How did I go from distributing 60 copies of OWARI #1 in 1995 to 13 copies of THE KAIJU DETECTIVE BOOK ONE in 2000? That's a good question. I'm sure the price had a lot to do with it. I had priced OWARI #1 at $1.50, while #2 and #3 had been $2.00. Those prices "sounded right," but in practice, I lost money on every single issue I sold. I wanted to at least break even for once, so I arrived at the sum of $5.00 for THE KAIJU DETECTIVE BOOK ONE. This would cover the cost of physically producing a copy of the 'zine and mailing it out.

Was $5.00 too much? Probably. G-Fan itself was only $3.95, and it had become a professional-looking publication. I realized I was probably cutting into my potential audience, but I held out hope that diehards and fans of the esoteric still might take a risk. It just didn't happen. I can't say I regret the price point, because I arrived at it after a lot of consideration. It just probably didn't help.

A larger problem was something that had happened during my extended hiatus from active Godzilla fandom - the Internet had become a much, much larger part of it. I don't need to explain what the Internet is to you, but it was not nearly as big a factor in 1995 as it was in 2000. By that point, there was much less need for a lot of cheap fanzines. Someone could just go online and create their own GeoCities/Angelfire/Tripod site instead.

Make no mistake, there was a glut of kaiju-related fanzines in the 1990s, and I was definitely just a small part of it. But that fad had largely passed by 2000 (I realized in retrospect), and the fanzines that remained were mostly firmly established. OWARI was not one of them, and I did not have the name value to sell my work based on reputation alone. I had been laboring on my fanzine for almost a year in the hopes of rebuilding my audience, only to realize too late that said audience had already left me behind.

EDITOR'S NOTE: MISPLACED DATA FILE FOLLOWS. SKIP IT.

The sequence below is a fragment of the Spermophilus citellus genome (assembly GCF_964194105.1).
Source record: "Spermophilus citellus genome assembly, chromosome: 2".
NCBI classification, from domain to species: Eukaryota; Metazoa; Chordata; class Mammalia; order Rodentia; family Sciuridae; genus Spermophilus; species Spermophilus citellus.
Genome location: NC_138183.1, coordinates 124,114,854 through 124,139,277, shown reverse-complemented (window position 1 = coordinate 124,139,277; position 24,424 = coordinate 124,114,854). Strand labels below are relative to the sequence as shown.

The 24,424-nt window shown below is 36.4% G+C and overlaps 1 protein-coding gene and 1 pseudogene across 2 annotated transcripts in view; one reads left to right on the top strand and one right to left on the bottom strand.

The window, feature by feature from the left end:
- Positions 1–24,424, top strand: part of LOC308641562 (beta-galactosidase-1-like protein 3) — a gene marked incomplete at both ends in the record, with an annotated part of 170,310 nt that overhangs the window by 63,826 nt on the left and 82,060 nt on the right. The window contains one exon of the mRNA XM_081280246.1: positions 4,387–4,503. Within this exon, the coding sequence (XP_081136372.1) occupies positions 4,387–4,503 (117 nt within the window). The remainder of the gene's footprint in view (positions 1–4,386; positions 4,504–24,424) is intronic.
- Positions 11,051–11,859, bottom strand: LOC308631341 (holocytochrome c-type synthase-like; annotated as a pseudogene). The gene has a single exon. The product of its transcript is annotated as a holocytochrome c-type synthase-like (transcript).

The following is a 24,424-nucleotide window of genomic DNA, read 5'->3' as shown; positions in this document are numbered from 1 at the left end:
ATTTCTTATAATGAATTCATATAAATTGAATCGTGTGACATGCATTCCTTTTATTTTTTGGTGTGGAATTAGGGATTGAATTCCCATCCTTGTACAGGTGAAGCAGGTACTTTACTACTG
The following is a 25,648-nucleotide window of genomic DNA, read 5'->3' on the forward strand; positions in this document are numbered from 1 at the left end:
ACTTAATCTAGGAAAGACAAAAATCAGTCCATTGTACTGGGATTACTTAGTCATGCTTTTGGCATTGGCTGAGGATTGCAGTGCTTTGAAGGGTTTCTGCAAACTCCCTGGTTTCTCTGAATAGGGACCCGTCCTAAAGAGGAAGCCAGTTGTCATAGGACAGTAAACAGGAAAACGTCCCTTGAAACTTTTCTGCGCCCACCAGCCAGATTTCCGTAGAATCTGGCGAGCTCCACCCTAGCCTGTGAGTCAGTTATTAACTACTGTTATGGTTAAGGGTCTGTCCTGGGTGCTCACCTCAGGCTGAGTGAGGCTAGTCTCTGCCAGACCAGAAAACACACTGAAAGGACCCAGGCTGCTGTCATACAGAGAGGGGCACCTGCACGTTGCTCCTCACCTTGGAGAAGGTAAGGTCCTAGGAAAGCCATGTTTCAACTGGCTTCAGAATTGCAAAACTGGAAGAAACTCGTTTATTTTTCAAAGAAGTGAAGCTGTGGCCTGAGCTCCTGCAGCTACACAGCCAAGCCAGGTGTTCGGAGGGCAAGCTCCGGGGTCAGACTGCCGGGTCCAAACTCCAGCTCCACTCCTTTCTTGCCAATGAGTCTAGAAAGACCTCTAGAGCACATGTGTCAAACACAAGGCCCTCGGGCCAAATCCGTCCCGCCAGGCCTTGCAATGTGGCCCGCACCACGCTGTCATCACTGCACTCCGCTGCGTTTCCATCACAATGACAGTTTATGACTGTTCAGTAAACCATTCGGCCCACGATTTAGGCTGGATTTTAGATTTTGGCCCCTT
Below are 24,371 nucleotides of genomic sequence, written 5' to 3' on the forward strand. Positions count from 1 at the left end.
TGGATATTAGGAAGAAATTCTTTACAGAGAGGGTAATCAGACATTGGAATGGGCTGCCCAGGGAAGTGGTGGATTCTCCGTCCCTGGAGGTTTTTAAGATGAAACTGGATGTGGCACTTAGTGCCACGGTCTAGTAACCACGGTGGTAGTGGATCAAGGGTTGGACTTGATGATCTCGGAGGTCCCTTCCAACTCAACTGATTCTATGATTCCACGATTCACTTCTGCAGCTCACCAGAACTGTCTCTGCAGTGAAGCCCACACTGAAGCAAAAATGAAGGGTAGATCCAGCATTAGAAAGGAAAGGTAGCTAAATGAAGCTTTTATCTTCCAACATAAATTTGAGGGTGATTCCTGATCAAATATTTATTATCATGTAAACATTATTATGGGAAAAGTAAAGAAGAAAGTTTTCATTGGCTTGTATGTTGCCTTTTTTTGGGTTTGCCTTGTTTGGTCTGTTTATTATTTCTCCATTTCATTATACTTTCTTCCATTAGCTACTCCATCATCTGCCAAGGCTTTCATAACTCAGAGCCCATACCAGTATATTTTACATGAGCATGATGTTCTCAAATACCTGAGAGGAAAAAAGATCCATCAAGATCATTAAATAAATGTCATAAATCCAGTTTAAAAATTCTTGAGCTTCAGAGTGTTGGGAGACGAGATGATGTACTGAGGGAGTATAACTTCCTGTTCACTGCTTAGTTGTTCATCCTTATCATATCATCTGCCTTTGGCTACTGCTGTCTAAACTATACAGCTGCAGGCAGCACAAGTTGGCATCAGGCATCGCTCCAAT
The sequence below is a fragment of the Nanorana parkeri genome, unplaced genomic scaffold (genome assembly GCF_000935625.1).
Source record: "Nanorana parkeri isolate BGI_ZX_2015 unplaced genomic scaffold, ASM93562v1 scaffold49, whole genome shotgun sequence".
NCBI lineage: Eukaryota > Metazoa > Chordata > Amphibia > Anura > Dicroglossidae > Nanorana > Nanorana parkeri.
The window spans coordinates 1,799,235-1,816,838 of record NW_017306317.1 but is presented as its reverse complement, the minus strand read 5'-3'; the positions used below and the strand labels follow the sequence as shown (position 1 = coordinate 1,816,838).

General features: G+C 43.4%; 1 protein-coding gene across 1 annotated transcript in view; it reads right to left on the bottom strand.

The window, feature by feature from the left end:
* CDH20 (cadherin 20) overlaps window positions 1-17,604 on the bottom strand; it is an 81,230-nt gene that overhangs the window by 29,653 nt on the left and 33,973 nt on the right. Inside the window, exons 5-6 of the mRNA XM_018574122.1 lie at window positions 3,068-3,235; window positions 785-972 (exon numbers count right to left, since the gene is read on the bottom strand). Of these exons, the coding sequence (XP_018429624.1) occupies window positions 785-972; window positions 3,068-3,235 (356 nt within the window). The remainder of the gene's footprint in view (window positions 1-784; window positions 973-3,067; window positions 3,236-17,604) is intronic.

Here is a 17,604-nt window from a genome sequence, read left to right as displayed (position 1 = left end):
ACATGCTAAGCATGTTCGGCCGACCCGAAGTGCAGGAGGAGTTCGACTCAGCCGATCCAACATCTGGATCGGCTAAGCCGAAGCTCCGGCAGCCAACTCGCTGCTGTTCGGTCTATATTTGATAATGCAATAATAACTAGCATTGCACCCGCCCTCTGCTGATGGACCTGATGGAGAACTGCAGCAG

To his credit, J.D. Lees believed in THE KAIJU DETECTIVE BOOK ONE enough that he continued to carry my classified ad for it long after the fee I'd paid for it had expired. I'm still flattered and humbled that he chose to do this, as it caught me completely by surprise. I don't remember when, but I ultimately asked him to drop it because there had just been no real response and I didn't foresee there being one. Still, I'm grateful for that and all the plaudits THE KAIJU DETECTIVE BOOK ONE earned for Ronnie and I from its miniscule readership.

Though OWARI SPECIAL SERIES was conceived as the first in an ongoing series of specials, there were never any others. The failure of THE KAIJU DETECTIVE BOOK ONE to find an audience meant there would be no future volumes of that title. The Big Bang Comics deal was finally incorporated into an issue of OWARI rather than risking another high workload/low reward one-shot special. The Return of Jetman volumes ultimately never happened, as detailed here. There was some consideration given to having Lewis Smith do a solo special highlighting his current work, but the onus of THE KAIJU DETECTIVE's fate coupled with some outside concerns torpedoed that idea, too.

For the remainder of OWARI's print incarnation, it would be my sole focus. However, the notion that fanzines were passé had been planted in my brain. I soldiered on with what I knew, but the creeping feeling was that the times had passed me by. It was an attitude that would color the remainder of my days as a self-publisher.